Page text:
Sterling prison murders blamed on staff indifference, misconduct

Categories: Crime, News, Prisons

James Bergman beat a child killer to death the first day they were put in a cell together. Additional photos below.
Court records and testimony prompted by a wave of inmate homicides at the Sterling Correctional Facility claim that SCF officers have repeatedly placed at-risk prisoners, particularly sex offenders, in life-threatening situations -- and that some staff have even celled deadly enemies together to "teach a lesson," fully expecting one inmate to attack another.

The result has been mayhem on a grand scale: Five inmate murders at Sterling in a two-
year period that ended in 2012. An internal investigation, with findings never made public, was ordered by prison chief Tom Clements before his own murder last year. A lawsuit was recently filed by one victim's family, with possibly more to come.

See also: Gabrial Adams, serving life, found dead in prison for mentally ill

With close to 2,500 inmates, Sterling is the largest prison in the state system, housing everything from short-term, minimum-security offenders to high-security prisoners serving long sentences. Prison officials say they have a proven system for separating inmates who may fight each other and have suggested -- most recently in this peculiar article in the Denver Post -- that a new law allowing for civil detention of the most predatory inmates beyond their sentence would help stem the violence.

The Sterling Correctional Facility, home to 2,481 inmates.
But other observers say the rash of killings at Sterling has a great deal to do with staff attitudes and even possible misconduct by guards. "I refuse to believe that this many deaths in a two-year period in the same prison is a statistical anomaly," says Tom Ward, a public defender whose office has represented several of the defendants in the fatal attacks. "If you look deeper into this, the evidence is clearly that it isn't."

Inmates who fear assaults by gangs or a mentally unstable roommate are routinely told that the Colorado Department of Corrections doesn't make "convenience moves" and that they are just supposed to "deal with it." At one hearing last fall, inmate Virgil Rice testified that a Sterling major told him that sex offenders weren't entitled to the same protection as other inmates. "She openly said, 'I don't care what happens to you. I believe all of you should be assaulted,'" Rice said. "She, herself, claimed to have been assaulted by her father. So it was her attitude that she needed to, you know, to prosecute her own agenda on the backs of prisoners."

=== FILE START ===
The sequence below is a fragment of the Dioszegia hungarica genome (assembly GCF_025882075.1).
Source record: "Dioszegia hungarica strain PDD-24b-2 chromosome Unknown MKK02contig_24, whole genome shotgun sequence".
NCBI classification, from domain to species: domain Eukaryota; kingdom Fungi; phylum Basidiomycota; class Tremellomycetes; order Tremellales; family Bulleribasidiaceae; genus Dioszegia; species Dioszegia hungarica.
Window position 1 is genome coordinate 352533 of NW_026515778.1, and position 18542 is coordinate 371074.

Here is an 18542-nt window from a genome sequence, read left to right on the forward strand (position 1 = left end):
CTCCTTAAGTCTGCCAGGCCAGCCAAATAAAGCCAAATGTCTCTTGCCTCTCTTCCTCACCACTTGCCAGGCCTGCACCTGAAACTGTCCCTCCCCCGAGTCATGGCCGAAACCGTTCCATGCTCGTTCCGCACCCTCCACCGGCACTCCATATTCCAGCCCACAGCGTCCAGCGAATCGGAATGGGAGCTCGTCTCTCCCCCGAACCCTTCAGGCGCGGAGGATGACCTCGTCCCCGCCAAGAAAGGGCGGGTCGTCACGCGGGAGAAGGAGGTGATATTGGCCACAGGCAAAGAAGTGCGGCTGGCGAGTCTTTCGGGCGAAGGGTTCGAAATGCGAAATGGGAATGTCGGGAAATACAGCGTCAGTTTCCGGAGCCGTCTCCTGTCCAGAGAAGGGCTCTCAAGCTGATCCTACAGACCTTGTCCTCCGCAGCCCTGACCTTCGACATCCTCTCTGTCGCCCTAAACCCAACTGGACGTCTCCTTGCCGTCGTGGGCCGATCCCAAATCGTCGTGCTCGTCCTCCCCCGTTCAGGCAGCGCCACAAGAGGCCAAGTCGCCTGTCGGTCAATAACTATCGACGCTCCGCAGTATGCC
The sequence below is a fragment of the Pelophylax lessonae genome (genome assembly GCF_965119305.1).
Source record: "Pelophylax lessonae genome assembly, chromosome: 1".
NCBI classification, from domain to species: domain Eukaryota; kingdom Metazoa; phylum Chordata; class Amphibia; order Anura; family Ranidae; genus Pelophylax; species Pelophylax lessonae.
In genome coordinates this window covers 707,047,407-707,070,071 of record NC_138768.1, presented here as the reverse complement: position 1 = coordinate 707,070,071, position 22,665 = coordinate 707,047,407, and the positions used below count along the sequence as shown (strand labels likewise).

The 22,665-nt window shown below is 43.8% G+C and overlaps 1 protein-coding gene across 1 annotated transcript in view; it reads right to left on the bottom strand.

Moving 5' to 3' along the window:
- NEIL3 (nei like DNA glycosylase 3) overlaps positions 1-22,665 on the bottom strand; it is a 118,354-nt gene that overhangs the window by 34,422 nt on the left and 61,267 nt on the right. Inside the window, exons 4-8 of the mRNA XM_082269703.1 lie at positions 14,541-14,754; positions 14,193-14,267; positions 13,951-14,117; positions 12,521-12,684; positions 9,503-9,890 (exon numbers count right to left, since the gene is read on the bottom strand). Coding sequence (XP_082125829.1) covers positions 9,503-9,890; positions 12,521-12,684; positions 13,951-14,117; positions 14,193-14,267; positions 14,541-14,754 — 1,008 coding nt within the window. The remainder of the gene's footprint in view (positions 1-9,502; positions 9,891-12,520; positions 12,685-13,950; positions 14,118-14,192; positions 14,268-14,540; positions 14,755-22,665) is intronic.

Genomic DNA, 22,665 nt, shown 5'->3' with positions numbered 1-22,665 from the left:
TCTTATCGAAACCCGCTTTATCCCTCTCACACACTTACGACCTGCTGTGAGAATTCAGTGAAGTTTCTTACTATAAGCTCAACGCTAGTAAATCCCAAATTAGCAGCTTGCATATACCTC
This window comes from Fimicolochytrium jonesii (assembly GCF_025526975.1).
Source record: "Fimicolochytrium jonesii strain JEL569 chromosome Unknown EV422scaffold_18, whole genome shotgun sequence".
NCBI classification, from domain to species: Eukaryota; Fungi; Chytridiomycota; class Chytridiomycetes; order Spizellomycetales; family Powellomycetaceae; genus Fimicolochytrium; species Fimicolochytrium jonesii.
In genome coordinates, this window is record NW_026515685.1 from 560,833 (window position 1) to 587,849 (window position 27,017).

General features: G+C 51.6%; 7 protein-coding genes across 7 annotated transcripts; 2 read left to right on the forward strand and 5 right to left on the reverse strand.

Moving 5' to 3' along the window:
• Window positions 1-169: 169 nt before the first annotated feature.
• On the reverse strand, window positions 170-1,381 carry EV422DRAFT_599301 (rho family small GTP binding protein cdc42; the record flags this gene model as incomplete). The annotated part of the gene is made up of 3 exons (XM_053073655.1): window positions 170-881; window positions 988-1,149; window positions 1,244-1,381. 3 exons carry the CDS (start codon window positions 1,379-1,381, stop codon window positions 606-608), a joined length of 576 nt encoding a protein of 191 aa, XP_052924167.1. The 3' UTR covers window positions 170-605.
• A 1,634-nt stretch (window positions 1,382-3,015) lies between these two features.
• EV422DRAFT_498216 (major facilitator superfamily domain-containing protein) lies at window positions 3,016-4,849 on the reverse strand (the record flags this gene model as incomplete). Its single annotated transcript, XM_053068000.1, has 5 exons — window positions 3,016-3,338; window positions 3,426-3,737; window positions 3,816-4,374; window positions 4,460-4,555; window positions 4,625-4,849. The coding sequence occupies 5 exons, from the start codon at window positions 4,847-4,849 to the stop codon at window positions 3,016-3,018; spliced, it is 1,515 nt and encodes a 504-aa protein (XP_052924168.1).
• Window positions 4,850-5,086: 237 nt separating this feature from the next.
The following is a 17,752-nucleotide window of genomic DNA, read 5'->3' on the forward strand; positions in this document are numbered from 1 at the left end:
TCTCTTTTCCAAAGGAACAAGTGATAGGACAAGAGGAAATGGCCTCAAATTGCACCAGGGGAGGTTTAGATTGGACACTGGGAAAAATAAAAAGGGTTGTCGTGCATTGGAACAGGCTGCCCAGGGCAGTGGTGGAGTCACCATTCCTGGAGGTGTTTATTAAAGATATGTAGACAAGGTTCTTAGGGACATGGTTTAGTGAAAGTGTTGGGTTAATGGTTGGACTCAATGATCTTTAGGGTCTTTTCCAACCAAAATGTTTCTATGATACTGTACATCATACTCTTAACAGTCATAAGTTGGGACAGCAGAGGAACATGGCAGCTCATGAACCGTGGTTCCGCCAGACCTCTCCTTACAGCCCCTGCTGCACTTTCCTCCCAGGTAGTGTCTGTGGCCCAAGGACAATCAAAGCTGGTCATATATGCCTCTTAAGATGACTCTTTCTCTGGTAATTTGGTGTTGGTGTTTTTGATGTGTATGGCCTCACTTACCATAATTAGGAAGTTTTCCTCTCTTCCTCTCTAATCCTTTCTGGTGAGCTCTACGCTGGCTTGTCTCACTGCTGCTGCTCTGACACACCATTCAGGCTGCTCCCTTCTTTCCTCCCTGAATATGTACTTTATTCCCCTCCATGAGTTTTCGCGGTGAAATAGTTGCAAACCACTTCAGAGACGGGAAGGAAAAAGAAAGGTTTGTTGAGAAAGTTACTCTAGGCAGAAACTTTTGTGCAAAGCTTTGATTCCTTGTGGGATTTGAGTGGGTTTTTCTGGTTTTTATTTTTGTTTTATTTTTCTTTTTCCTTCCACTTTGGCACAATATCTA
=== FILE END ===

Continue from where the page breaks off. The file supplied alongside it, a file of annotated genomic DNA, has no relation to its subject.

Lyle White.
Three of the five killed were serving time for crimes against children. David Guerrero-Estrada, beaten to death in his cell in early 2010, was sentenced to three years for attempted sexual assault of a child. Mark Hanson, also beaten to death, received two years for failing to register as a sex offender. Lyle White, killed six days after Hanson, had murdered an eleven-year-old boy.

In defending White's killer, James Bergman, at a special evidentiary hearing last fall, Ward called several inmate witnesses in support of Bergman's claim that he'd been forced to share a cell with White over his protests. The move was described as a form of punishment for Bergman orchestrated by one correctional officer, who told him, "You're moving in with a chomo [prison slang for child molester] and you're going to deal with it."

Bergman dealt with it in accordance with the convict code. He beat White to death the first day they were alone in a cell together.

Continue for more about murders at the Sterling prison, including additional photos.

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The article failed to mention that Lyle White was attacked by his killer months earlier. Why were they celled together?? Guards are the ones who decide who is celled together...


Sounds like the New Mexico officers are making their way to Colorado.  Crooked as hell, almost all of them.  

muhutdafuga topcommenter

Who are the worst criminals, the ones in jail or the criminals that enforce the law?


I can testify to the fact that guards 'baiting' inmates into fighting and housing known enemies together on purpose is a 100% fact of prison life. When you complain to them that you want to avoid violence so that you can GO HOME, they tell you to shut up and 'deal with it'. When you are in a fight in prison, you are automatically GUILTY of assault, even if you were the one getting beat down, they could care less about the reasons for the attack. This makes your chances for parole or release very slim. The guards get some sort of sick, twisted satisfaction in watching people kill, rape, and assault each other...Maybe this has to do with the fact that a lot of them are ex-law enforcement and military...The violence in the prisons could be eliminated by 95% with a simple re-structuring of the entire process but this would be no fun for the sadists that work there.....The administration that runs the joint likes things just the way they are.....So do the gangs....

RobertChase topcommenter

I name John Hickenlooper as an accomplice in these murders.


Robert...I dislike Hickinpooper as much as you, however, these problems have been going in a lot longer than he's been at the helm. In fact, this has been a KNOWN systemic problem within the DoC since at least the '90's.

What I will lay at his feet entirely is his inability to have dealt with the death penalty when it was before him in 2012. Like a jellyfish with no spine, he passed the buck to the next administration to deal with...

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